I’ve always put a lot of effort into my gaming sessions. The actual hours spent at the table are completely freeform but I have an overarching narrative that can grow and change with every action the players take. However, when I have the time, I spend about a half hour writing up a narrative introduction that summarizes the previous session and propels the next session forward with a bit of drive. Because, as all GM/DM’s know, the very start of a game can take awhile to formulate.
I posted the write up I did for my players in the Cliffside campaign a few weeks ago. Here’s the introduction that I wrote for the very first session.
Today, like any other day, started with the call from Voon Kruk at the peak of Cliffside tower. All clear, the night safe, start your morning with your assured safety because of the good work I do.
And so, Cliffside rolls into the first hours of the first day of its eleventh year as a community. Unlike most other days, business has been planned, as pressing matters of varying topics are in need of discussion. This chilly fall morning, with its cloudy skies and frigid wind, is ushered in with the gruff, cantankerous growl of Banyon Krae. The last few months, his incessant complaining about the lack of investment and capitalization of the mines has grown from a disgruntled murmur over a pint too many, to what it has become now.
“We agreed to only harvest the mine as a means to improve our town,” he snarls, slamming his fist on the council table. “We all agreed to that those years ago. And I’m fine with that, but the fact of the matter is that we’re wasting valuable resources by letting the amber mine sit quietly. We have the manpower, let’s increase production.”
“We have only needed the assets in the mine to ensure a steady supply of aide and good relations from Beregost,” Daria Sunbow interjects seconds after. “To increase the output is to invite prying eyes. We’ve managed to avoid drawing attention to the riches of the mines, we’re lucky to have kept our wealth under wraps this long.”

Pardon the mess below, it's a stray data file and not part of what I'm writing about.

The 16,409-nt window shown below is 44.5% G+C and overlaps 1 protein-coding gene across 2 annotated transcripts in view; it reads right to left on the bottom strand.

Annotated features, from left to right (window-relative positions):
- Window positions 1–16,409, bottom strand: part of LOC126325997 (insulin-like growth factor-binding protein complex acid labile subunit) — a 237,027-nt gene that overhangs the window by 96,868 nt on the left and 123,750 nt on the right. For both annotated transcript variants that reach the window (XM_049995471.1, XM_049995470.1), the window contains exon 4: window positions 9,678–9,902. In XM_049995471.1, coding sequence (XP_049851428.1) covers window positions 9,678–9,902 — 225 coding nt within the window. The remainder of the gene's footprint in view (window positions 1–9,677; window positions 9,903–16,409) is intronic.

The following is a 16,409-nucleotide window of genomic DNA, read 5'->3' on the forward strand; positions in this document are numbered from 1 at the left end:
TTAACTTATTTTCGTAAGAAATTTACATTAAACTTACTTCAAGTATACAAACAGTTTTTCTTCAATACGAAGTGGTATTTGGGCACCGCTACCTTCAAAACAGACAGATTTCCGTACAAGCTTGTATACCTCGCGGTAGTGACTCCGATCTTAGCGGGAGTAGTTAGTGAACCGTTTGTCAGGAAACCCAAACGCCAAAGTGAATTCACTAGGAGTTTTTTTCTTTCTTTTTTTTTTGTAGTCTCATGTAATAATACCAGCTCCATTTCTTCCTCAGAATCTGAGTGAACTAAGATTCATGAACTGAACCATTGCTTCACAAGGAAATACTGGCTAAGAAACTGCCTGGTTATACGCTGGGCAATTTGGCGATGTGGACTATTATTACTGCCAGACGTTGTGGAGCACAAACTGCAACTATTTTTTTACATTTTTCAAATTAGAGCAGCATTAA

Angry glances are exchanged.
“Do we really have to go through this again?” Hannah Drague says, bored. “I have matters to attend to. If Cristus would be so kind as to go over the annuals, we can end this quicker than last year.”
“What matters could possibly be so urgent?” Banyon cuts in. “The High Priestess of 80 civilians must have quite the queue waiting at the 2 foot tall shrine. We don’t hear you arguing when that amber pays for beautification of Cliffside, but when it comes to actual investment in things that matter, the high cleric of drama has better things to do.”
Soon, the room is filled with shouting, people standing on their toes trying to talk one over the other. It carries on, just like the year before, only this time it’s cut short by the entrance of a herald. A young man, Afiax of Beregost, quietly enters the hall. The room turns to the quiet, unassuming man. He clears his throat.
“An important letter for the Order, sirs and ladies. Urgent delivery, cost paid in full from Beregost. No names given, just the letter.”
Cristus takes the letter in hand and reads it over. A solemn look comes over him.
“Sad news, this day. A letter, from Beregost.”
It is with a sad heart I am the bearer of ill news. Our long time friend and associate, Bastille Joon, has passed away not two weeks past. I have forwarded his possessions and his body to the Temple of Lathander in Beregost that he might be rejoined by those he called friend those many years ago. I pray that he has not been lost in your memory, for even shortly before his death, he shared song and story about his great friends from long ago. I pray to the Lord Torm that Bastille’s soul finds peace, even as we suffer with the weight of our secrets. Let his death remind us that even in the passing, we have duties we’ve long neglected.
Your brother in exile,
Silence falls on the room and it’s Banyon that speaks first. “Gather supplies, we make for Beregost at once.”
There is a general murmuring of agreement and Cristus turns to you. “Bastille was a good friend, we must see to his body together. We will leave you, the eldest of our family lines, to watch over the town in our stead. We should return within a fortnight.”
With that, the meeting closes and quiet once again falls upon town hall.